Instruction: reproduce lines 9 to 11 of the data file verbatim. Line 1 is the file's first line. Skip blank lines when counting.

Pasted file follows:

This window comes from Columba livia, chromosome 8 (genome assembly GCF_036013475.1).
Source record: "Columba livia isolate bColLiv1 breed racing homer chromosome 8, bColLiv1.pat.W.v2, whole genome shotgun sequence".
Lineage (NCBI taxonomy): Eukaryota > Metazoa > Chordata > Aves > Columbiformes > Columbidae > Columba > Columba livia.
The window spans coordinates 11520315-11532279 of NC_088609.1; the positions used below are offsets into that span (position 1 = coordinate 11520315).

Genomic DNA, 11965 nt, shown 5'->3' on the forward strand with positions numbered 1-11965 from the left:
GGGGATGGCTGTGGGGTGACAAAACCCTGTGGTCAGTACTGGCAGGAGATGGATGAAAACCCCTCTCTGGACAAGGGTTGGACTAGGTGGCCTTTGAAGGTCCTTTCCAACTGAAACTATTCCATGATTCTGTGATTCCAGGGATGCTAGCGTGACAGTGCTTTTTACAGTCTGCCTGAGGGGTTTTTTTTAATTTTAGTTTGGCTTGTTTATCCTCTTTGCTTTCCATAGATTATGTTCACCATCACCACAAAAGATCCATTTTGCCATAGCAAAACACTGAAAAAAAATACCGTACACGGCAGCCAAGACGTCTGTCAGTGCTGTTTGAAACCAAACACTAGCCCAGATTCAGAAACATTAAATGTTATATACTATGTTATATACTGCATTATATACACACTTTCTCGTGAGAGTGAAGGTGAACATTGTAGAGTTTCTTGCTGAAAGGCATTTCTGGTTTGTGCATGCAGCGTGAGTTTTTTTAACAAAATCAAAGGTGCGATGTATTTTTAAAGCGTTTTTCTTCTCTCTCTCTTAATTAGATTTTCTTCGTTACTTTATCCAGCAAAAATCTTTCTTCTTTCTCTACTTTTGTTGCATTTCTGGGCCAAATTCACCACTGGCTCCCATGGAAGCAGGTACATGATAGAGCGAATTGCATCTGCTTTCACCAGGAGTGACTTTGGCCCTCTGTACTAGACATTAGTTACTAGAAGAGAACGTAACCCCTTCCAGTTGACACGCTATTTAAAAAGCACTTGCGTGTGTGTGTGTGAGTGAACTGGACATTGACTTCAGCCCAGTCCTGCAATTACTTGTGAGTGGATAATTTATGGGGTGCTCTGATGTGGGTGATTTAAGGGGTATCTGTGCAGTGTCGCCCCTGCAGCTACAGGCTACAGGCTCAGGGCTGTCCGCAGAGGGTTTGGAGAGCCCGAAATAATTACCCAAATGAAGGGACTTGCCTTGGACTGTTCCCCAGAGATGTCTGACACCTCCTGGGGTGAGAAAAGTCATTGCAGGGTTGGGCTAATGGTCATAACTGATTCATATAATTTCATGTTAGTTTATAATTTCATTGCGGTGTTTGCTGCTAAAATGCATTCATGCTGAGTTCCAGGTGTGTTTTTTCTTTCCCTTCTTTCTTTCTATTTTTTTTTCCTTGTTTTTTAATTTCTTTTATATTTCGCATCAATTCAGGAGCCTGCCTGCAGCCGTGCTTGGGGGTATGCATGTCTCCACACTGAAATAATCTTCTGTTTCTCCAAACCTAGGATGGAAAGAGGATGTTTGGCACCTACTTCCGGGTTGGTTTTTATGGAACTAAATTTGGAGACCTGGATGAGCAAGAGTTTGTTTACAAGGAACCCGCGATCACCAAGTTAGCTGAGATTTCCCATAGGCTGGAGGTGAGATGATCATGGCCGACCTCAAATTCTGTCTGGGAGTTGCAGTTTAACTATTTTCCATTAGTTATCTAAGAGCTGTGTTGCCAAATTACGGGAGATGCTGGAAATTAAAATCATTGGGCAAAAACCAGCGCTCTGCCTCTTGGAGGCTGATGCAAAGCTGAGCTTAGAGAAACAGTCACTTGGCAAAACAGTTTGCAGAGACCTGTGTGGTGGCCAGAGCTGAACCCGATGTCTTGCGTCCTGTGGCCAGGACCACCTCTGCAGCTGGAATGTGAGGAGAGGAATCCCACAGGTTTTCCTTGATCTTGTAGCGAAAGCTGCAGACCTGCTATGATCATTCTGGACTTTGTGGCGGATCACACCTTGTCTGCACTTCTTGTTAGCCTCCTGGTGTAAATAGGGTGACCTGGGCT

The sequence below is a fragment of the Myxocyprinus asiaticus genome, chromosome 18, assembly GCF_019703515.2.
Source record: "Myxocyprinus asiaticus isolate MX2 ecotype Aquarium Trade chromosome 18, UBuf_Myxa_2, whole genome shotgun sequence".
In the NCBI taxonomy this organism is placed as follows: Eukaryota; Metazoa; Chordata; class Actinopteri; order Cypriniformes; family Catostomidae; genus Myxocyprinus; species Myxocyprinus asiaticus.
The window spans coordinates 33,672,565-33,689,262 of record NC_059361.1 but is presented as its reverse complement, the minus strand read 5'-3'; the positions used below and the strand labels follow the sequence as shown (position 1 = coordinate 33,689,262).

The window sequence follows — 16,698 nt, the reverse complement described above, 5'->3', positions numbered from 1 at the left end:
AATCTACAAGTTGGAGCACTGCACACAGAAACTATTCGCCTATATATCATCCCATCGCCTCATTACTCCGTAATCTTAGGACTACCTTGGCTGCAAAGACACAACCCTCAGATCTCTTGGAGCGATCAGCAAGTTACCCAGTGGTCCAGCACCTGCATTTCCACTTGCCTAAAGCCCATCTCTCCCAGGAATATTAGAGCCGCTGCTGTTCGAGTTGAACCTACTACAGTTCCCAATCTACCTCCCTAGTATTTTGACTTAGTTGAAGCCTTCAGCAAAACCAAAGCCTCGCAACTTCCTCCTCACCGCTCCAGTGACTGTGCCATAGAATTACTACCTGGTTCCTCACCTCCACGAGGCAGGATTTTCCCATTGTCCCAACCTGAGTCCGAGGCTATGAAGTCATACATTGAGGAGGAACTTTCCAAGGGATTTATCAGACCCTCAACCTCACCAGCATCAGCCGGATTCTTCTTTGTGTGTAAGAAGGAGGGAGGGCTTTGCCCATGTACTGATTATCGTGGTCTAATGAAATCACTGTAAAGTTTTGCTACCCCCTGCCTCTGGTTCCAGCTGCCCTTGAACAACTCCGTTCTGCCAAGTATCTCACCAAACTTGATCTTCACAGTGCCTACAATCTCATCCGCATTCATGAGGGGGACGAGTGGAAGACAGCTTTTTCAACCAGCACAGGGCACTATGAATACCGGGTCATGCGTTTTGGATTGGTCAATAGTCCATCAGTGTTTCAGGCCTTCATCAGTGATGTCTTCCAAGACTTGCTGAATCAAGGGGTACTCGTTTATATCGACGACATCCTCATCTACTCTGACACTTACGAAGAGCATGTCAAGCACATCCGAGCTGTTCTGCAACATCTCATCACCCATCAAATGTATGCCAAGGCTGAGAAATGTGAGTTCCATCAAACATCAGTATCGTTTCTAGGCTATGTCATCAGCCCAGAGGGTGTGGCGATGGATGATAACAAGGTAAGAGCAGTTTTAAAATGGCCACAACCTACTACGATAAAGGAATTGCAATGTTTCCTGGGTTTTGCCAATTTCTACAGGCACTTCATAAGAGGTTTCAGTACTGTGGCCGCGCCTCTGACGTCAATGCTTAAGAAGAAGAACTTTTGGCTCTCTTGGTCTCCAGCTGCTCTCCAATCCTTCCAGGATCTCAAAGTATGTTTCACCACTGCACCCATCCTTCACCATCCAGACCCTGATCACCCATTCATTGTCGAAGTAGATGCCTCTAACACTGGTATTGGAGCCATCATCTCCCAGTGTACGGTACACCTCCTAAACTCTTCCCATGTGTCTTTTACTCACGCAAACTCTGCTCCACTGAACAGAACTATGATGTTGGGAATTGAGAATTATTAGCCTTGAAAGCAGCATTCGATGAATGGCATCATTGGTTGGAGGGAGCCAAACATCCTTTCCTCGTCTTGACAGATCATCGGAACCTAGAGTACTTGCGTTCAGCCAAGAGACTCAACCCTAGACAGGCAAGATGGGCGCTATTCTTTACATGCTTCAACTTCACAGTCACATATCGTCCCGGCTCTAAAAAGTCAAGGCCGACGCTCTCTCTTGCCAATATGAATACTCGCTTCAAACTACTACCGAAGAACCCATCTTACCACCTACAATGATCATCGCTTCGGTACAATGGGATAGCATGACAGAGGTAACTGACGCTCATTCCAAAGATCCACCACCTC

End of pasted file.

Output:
In the NCBI taxonomy this organism is placed as follows: Eukaryota; Metazoa; Chordata; class Actinopteri; order Cypriniformes; family Catostomidae; genus Myxocyprinus; species Myxocyprinus asiaticus.
The window spans coordinates 33,672,565-33,689,262 of record NC_059361.1 but is presented as its reverse complement, the minus strand read 5'-3'; the positions used below and the strand labels follow the sequence as shown (position 1 = coordinate 33,689,262).

The window sequence follows — 16,698 nt, the reverse complement described above, 5'->3', positions numbered from 1 at the left end: